For many years, advocates and actors have been working for the inclusion of people with disabilities to be represented in the media as both central characters and extras so that what we see in commercials, movies, television shows, newspapers and magazines more accurately reflect our communities.
In a recent article featuring Sesame Street writer Emily Perl Kingsley, she pointed out that people with disabilities are the largest minority group in the United States. Individuals with a disability represent all backgrounds and social classes.
As parents and extended family members, we are especially aware of the rarity of children with any disability being shown as a natural part of classrooms or communities that are shown in the media.
The invisibility of children with disabilities on television and movies affects our sons and daughters as well as their brothers, sisters, cousins and classmates. Other children and teens are strongly influenced by representations of their peer group in the media, and the exclusion of anyone who uses a wheelchair or has Down syndrome creates more challenges for our youth than the disability.
Mainstream children and teens continue to casually use derogatory words that are offensive to their peers with developmental disabilities where such comments involving race, ethnicity, gender and even weight are strongly discouraged. Many adults are unaware that these references are hate language.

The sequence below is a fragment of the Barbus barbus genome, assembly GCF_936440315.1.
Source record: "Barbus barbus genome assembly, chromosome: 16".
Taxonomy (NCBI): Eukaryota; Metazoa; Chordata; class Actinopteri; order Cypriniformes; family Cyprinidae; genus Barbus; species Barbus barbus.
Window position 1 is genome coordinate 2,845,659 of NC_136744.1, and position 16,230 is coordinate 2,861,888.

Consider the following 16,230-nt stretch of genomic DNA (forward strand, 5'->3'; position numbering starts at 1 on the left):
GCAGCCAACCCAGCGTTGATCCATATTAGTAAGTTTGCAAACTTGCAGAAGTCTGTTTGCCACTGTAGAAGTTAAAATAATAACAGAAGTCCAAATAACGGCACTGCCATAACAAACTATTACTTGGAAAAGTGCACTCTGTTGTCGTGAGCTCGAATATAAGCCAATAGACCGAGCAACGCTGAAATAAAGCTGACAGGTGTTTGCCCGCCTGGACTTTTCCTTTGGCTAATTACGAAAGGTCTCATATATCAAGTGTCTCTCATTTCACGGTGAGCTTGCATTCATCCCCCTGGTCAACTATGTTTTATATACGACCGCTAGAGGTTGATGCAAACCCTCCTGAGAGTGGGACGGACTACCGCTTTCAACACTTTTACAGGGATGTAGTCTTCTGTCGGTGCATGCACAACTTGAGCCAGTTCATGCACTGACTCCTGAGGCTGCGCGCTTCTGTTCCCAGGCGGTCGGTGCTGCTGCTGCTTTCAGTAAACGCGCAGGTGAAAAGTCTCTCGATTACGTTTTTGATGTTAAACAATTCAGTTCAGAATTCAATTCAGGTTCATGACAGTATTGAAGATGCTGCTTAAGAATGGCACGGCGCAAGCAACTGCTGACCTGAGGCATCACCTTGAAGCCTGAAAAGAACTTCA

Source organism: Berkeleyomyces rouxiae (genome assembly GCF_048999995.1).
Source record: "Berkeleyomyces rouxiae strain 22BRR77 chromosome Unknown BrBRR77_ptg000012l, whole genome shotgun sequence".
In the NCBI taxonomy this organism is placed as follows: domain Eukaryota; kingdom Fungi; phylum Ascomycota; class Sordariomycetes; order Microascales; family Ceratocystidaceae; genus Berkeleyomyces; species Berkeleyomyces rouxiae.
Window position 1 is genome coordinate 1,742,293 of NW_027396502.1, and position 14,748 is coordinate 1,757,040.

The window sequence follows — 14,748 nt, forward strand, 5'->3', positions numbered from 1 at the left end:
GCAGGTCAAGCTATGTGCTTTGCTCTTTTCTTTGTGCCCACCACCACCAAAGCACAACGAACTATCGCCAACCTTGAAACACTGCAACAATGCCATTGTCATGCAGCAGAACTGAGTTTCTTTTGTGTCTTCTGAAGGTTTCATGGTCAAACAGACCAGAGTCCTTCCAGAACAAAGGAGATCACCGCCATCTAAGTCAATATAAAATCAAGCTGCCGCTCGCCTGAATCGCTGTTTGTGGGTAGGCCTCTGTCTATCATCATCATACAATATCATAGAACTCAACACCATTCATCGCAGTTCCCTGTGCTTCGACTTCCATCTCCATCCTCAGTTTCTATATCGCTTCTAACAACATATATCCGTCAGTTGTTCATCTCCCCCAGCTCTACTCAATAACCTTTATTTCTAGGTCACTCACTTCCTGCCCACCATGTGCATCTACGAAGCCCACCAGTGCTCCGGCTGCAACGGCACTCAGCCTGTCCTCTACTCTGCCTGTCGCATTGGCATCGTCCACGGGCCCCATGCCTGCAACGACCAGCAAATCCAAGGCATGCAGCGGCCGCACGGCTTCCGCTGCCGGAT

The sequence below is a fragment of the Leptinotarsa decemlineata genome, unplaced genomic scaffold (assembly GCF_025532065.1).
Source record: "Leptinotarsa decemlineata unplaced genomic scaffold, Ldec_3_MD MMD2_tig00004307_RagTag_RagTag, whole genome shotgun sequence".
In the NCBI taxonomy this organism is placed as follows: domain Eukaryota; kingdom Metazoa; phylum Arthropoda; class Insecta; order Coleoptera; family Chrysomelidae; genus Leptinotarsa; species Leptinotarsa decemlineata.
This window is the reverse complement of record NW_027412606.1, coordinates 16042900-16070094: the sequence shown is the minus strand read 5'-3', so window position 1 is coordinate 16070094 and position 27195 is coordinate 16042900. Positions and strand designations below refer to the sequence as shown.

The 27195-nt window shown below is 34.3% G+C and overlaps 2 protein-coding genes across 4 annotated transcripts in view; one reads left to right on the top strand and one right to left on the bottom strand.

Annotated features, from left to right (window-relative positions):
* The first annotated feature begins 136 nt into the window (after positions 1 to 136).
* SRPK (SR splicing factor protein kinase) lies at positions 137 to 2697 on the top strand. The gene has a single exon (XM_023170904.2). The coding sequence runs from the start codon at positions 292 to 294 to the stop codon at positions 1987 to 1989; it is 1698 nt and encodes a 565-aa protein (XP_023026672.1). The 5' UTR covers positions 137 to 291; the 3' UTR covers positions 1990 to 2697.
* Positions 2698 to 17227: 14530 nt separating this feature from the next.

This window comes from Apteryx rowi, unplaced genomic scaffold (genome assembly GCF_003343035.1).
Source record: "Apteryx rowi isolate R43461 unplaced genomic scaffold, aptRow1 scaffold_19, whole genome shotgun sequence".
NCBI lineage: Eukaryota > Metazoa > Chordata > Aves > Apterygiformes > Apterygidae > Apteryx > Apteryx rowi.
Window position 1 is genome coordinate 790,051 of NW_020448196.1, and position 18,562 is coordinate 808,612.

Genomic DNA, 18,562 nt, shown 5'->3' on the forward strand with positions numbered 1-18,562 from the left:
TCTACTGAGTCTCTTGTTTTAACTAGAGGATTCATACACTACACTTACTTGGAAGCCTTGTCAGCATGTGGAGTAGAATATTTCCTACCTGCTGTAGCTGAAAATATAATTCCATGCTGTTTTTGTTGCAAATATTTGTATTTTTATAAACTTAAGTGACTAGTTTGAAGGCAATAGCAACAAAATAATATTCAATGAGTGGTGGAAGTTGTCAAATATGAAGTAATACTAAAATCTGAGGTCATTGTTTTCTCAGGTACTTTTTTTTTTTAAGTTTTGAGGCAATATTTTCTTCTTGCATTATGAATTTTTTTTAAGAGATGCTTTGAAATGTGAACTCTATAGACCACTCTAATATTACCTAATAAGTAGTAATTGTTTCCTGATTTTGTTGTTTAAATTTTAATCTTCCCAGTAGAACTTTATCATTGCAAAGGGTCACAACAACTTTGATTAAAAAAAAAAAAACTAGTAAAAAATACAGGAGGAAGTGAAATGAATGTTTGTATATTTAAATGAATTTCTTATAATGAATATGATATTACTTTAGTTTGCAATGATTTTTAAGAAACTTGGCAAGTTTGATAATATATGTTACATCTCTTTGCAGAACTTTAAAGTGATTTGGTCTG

Organizations and task force participants who work in our communities to eliminate hate crimes and tension between ethnic groups often reflect the disregard of the media for people with disabilities in our communities. We will not be successful in creating vibrant, inclusive neighborhoods when the largest minority in each one is forgotten or dismissed.
Most children and teens with disabilities are just ordinary young people going about the business of growing up with all the hopes, dreams, and challenges of their mainstream peers, siblings and cousins. It is certainly not too much to ask to have media representation in commercials, television and movie scenes, print ads and articles that all other groups have struggled for civil rights can expect.
Individuals with disabilities should be shown in the media as representatives of every culture, class and origin. Our sons and daughters deserve to see individuals who look like them as well as those who benefit from the same accommodations, support or technology.
Our children will no doubt always identify with main characters and greatest level of fantasy just like their mainstream peers. They should also have a representative in that main character's circle of friends, classmates or family who are casually accepted as all children and teens wish to be in real life. Classmates, siblings and neighborhood peers may feel invisible or dismissed in everyday life and can be comforted and inspired by characters written without prejudice or stereotype. They are much more like one another than they are different, too.